When trying to access a SVN repository using the svn+ssh protocol with TortoiseSVN it might happen that the password prompt shows up endless times. One suggested solution is to set up a profile in putty and use a private key for authentication for ssh there. Then in TortoiseSVN the host name just has to be changed to the name of the profile, e.g. svn+ssh://username@puttyProfileName/path/to/repo.
This works well until trying to reuse the stored SVN information of your local working copy in another client, for example your IDE. In my case I am using Eclipse with the Subclipse plug-in and my first approach didn’t work with Subclipse, which meant I couldn’t do any team actions from Eclipse when the projects where checked out using TortoiseSVN. If you are only using either of them it works fine.
The solution is quite simple: Rename the putty profile to the actual hostname and use the regular URL for the repository. That’s it. If you’ve used the putty profile name before just use relocate in TortoiseSVN to change the repository URL. TortoiseSVN will then still use the putty profile with the private key to authenticate. Other clients like Subclipse see it as an actual hostname and are able to use that.
A few weeks ago I helped a friend with an issue he had on an iMac with the Wi-Fi. After a while AirPort stopped from connecting automatically to the Wi-Fi. Although this can be caused by various different issues I want to describe the one I found. All the other instructions can be easily found on the web with the search engine of your choice.
The Wi-Fi uses a hidden SSID which can cause problems, not in this case though. Although it doesn’t really increase the security (because there are tools you can use that reveal it) it can help on a social basis when people just shouldn’t see that there is a Wi-Fi.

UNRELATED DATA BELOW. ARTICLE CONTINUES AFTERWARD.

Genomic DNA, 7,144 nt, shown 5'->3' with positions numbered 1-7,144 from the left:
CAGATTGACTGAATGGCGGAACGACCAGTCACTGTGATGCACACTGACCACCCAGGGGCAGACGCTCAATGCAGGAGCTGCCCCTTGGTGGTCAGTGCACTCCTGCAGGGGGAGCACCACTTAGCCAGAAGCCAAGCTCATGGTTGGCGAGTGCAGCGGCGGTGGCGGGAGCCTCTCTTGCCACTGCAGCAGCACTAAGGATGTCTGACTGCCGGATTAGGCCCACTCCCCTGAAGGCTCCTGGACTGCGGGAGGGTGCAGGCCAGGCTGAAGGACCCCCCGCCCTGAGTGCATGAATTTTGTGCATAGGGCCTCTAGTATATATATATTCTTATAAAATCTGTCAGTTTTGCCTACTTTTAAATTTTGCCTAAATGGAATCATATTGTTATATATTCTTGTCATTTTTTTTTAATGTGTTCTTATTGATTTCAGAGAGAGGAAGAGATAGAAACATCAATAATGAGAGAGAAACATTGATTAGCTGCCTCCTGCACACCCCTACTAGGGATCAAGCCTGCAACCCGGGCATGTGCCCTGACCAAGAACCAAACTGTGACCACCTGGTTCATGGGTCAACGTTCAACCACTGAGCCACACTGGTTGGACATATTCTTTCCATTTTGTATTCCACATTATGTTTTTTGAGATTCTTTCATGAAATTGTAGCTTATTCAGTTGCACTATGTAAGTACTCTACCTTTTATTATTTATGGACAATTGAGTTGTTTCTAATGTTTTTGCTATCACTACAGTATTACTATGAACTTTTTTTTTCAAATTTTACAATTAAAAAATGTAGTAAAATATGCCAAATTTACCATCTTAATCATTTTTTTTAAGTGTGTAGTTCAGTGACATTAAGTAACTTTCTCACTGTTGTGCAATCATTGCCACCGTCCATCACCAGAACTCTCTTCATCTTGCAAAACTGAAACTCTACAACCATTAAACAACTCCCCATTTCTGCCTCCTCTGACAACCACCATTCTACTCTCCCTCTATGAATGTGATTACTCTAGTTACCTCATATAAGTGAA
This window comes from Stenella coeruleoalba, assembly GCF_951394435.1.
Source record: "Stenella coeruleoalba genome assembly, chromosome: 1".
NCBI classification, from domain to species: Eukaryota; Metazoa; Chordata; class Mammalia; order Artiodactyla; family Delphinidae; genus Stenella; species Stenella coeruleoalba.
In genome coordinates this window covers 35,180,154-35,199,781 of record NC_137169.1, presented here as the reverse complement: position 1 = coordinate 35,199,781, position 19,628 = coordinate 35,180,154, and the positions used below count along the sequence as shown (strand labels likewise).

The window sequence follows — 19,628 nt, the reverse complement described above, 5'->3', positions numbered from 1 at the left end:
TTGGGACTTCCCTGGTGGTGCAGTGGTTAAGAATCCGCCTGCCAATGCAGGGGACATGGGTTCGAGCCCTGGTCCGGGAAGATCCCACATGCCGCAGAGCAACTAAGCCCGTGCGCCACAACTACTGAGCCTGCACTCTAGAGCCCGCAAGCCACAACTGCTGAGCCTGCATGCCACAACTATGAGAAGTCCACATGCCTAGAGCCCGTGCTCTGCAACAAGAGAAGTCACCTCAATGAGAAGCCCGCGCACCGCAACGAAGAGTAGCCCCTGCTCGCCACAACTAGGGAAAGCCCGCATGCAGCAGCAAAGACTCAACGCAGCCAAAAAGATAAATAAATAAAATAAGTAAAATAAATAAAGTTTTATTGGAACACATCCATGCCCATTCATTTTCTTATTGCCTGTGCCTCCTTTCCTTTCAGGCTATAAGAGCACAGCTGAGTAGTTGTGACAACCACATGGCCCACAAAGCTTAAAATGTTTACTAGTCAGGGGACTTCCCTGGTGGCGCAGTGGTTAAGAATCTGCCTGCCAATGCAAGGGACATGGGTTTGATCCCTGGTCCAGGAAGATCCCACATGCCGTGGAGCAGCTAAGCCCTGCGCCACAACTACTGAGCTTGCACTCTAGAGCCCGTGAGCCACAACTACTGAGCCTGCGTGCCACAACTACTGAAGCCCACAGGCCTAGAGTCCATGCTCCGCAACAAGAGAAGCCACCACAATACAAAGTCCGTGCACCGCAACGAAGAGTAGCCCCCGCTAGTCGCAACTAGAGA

Anyways. As a side note: There were two iMacs set up the same way. One worked fine but the other didn’t so something must have been different. A lot of advices didn’t help but they could help in your case. In this case the problem was caused by the fact that the SystemPreferences application was moved out of it’s original place. After moving it back to the Application directory (/Applications) and restarting it worked fine again. I am assuming this could cause more problems than the one described here.
Do you have to accept the the End-User License Agreement (EULA) of your Office applications every time you start them even though you’ve accepted them already? This might be because you are using a restricted user account and thus the change can’t be written into the Windows registry.
To solve this log in with an Administrator account and perform the following steps for all Office applications you are using: Open the application, accept the EULA and close the application again.
If you log in with your user account again the EULA should not appear again. If it doesn’t work try to modify the permissions in the registry described in this knowledge base article.